Weekly News Bites: The Dragon Firefighter and how pets and illusions help your brain

Asia Research News monitors the latest research news in Asia. Some highlights that caught our attention this week are a dragon-like robot that can fight fires, how having a pet can avoid cognitive decline, and how an illusion can help us learn motor skills.

A pet is not just good for companionship but can also help keep your brain healthier. Older adults that live alone can show signs of cognitive decline faster than those that live with others. By reducing loneliness, owning pets can also help keep their brain healthier for longer as shown by Sun Yat-sen University that observed a reduced rate of cognitive decline in older adults that owned a pet.

Scientists from the University of the Philippines – Diliman warn that typhoons will become stronger and deadlier this century. The team used simulations based on recent impactful typhoons and created a model that shows the climate conditions that will be created by climate change. They saw that warmer and more humid conditions may make the typhoons last longer over land and become more damaging.

Tohoku University has created every child’s dream: a dragon-like robot that can fight fires. The robot is made up of a large hose that uses water propulsion to “fly”. The Dragon Firefighter can extend to extinguish fires that are too dangerous for humans. Ever wanted to build your own Dragon Firefighter robot? Well now you can thanks to their Open Science approach.

To really study a virus, researchers must be able to grow it in a lab. Then they can test it in various environments, temperatures, and with different nutrients to see how it grows or how to stop it growing. National University of Singapore scientists have found a way to grow the difficult human norovirus (responsible for acute gastroenteritis) in zebrafish embryos. This will help researchers around the world study it better.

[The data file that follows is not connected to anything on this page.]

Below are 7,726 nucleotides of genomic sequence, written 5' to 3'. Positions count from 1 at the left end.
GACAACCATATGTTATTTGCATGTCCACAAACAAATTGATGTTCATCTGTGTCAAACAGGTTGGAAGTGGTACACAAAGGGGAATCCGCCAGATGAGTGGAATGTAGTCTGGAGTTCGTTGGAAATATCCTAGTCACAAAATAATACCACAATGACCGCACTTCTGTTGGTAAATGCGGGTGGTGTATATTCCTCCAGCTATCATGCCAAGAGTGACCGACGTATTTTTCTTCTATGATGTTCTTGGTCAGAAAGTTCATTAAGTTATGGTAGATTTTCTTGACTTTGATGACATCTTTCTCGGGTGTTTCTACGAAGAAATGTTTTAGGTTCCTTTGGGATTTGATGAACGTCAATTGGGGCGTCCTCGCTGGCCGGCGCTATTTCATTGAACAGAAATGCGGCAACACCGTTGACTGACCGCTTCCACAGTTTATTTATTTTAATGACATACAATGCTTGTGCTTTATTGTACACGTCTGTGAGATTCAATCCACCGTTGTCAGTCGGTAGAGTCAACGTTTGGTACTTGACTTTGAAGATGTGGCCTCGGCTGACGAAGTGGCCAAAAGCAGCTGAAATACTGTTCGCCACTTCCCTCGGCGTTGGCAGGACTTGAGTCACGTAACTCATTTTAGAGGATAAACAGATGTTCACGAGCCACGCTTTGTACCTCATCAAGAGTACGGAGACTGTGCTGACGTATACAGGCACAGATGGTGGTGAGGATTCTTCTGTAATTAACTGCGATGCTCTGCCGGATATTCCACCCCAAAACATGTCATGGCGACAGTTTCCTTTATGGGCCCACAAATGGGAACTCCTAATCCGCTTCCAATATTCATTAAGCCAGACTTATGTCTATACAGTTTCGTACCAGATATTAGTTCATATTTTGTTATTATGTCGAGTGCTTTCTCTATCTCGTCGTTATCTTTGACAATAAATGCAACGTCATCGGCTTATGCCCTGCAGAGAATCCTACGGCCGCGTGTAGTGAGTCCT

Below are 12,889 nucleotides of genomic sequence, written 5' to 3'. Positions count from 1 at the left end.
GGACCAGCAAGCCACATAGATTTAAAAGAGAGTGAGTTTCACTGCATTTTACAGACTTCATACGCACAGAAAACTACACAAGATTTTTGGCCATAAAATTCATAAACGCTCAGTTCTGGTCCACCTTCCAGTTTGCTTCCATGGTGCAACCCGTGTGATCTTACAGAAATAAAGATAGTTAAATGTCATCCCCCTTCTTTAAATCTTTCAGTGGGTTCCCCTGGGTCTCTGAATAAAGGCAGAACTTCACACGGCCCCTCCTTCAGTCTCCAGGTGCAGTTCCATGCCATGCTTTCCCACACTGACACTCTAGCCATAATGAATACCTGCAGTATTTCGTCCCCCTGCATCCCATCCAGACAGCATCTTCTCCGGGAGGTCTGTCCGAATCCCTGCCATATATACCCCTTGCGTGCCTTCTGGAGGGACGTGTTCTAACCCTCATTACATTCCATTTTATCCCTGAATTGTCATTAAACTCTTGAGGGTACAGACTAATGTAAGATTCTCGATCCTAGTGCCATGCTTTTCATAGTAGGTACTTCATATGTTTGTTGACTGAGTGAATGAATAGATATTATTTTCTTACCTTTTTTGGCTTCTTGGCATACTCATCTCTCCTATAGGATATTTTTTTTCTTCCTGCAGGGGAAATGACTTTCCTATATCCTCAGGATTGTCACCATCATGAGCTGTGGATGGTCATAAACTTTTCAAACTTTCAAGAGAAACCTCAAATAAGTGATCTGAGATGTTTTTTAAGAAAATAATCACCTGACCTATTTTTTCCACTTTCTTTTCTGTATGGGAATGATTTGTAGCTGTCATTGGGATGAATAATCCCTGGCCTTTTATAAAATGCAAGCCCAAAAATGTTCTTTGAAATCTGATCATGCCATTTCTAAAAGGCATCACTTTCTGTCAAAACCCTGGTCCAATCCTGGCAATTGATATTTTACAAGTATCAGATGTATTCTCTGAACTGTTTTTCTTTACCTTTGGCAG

AI can help with many aspects of healthcare, such as through providing diagnostic support. The Chinese University of Hong Kong has tested whether AI-assisted colonoscopies can help junior doctors for better polyp detection. When split into two groups, the junior practitioners that had AI assistance had a higher detection rate of adenomas than the doctors by themselves.

Tricking your body into thinking its moving can help with learning motor skills according to a new study by Tokyo Metropolitan University. Using visual-motor illusion (VMI) can create a feeling of movement that helps people improve performance for new movement (or motor actions), such as rolling metal balls in one hand as was performed in the experiment. While this is beneficial for healthy people, the researchers hope that this can eventually help rehabilitate patients.